MSNBC’s Jason Johnson said, “What this says to me is that in order to get a nominal degree of justice in this country, that a Black man has to be murdered on air, viewed by the entire world, there has to be a year’s worth of protest.”
About the verdict, MSNBC’s Joy Reid said, “The reality is, the verdict today was not just against this police officer. It was against the kind of — that was mounted for him. It’s the same kind of defense that was mounted in the Rodney King case, the Black superman who, no matter how much violence you commit against his body, can raise up, even from the dead in the case of George Floyd, and pose a threat. The thought of a Black man as an inherent threat, a Black body as an inherent threat, that’s what Derek Chauvin’s defense tried to use in his defense.”
That defense wasn’t successful.
“The whole world just got to see that: Derek Chauvin led away in handcuffs,” MSNBC anchor Brian Williams said. “Depending on the disposition of sentencing, Derek Chauvin may not see the light of day again. … Nine minutes and 29 seconds. Prosecution told the jurors, believe your own eyes. In this case, they have.”
Another highlight of the coverage was the networks getting reactions from citizens in Minnesota who gathered outside the courthouse and where Floyd was murdered to listen to the verdict.
“I have to tell you, when the verdict was read… we started hearing horns honking,” King said from Minneapolis. “I think you felt jaws dropping. I think people thought maybe you would get one, but to get all three I think is a very stunning thing.”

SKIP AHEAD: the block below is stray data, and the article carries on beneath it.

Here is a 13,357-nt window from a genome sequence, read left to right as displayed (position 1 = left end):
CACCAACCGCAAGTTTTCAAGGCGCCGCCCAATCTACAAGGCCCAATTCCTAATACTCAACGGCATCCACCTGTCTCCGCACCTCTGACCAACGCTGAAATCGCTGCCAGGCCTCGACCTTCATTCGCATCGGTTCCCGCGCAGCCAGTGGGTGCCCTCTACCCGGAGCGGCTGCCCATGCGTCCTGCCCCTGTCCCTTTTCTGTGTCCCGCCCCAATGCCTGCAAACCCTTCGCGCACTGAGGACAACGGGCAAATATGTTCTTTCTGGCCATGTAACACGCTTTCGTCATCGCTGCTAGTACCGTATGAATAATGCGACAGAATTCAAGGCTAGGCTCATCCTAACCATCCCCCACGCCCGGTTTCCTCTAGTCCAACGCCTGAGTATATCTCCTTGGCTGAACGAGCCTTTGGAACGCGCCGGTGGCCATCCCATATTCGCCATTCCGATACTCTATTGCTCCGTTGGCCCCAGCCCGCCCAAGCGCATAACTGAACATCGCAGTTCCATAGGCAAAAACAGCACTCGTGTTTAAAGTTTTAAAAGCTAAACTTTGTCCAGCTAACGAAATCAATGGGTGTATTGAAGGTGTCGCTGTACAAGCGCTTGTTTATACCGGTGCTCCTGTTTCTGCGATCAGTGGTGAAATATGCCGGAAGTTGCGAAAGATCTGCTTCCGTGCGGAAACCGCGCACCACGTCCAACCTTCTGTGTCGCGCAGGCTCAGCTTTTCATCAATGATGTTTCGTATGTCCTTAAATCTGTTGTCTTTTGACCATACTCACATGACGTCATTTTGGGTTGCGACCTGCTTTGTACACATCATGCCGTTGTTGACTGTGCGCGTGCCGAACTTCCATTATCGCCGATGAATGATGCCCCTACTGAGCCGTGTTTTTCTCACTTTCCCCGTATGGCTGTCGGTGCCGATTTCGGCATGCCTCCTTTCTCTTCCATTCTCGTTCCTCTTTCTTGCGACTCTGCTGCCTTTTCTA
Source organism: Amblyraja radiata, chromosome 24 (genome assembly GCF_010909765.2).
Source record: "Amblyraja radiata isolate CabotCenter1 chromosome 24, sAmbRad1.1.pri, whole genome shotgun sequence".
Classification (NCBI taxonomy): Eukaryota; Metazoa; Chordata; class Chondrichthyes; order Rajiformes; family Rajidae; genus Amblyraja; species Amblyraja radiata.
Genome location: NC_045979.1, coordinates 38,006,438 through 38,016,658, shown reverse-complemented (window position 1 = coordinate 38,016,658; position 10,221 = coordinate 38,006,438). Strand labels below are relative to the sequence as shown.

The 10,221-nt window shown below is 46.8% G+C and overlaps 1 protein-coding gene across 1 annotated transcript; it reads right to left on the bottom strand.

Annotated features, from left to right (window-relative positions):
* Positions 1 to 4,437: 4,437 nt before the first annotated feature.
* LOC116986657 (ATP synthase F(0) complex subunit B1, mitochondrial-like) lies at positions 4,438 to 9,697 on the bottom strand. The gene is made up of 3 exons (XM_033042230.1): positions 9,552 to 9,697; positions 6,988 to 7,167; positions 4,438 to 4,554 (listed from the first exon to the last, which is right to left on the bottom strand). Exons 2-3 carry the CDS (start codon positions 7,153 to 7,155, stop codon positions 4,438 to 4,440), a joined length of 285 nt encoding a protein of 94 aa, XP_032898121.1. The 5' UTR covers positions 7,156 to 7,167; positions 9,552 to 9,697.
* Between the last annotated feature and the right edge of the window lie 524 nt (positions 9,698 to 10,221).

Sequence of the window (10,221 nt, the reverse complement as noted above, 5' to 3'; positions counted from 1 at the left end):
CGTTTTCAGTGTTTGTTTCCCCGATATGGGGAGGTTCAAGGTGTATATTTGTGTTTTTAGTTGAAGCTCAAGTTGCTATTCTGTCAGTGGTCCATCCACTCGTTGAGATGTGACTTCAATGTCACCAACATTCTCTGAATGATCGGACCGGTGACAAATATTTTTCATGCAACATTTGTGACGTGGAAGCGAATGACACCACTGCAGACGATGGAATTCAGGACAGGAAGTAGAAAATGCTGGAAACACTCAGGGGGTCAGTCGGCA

One powerful moment came when a 31-year-old Black woman who has lived in the Twin Cities for a decade told NBC News’ Gabe Gutierrez, “Tomorrow, we go on to Daunte,” referring to Daunte Wright, a 20-year-old Black man shot and killed by a police officer in suburban Minneapolis earlier this month.
Also on NBC, Holt talked to Princeton professor Eddie Glaude, who said, “The jurors recognized that George Floyd’s life mattered. Justice is a practice, not an end. Justice is a practice, not an end. Now the hard work begins. We have this moment and thank God. But this is just the beginning.”
What’s next? Sentencing will take place in eight weeks. Could an appeal overturn the verdict or lead to a new trial?
On Fox News, Judge Jeanine Pirro said, “Make no mistake, the facts are solid on this verdict. This verdict will be upheld on appeal.”
Also on Fox News, commentator Juan Williams called it a “very emotional moment,” adding, “It would have been so upsetting, it would have been a kick in the stomach, if in this most extreme situation … if the jury had somehow said let’s split the verdict.”
Fox News couldn’t get through the coverage, however, without stepping in some controversy. Not surprisingly, Tucker Carlson started his show with a chyron that read: “Can we trust the way this decision was made?”
Carlson also interviewed conservative Candace Owens, who, true to form, kicked up trouble seemingly for the sake of kicking up trouble. She actually said this: “What we’re really seeing is mob justice. And that’s really what happened with this entire trial. This was not a trial about George Floyd and Derek Chauvin.”
Owens then criticized the media, said the repeated showing of the video of Floyd’s death didn’t provide context and victim-blamed Floyd. She then said, “This was not a fair trial. No one can say this was a fair trial.”
Also on his show, Carlson said, “And it seems like nobody has more faith in the system after this, on either side.”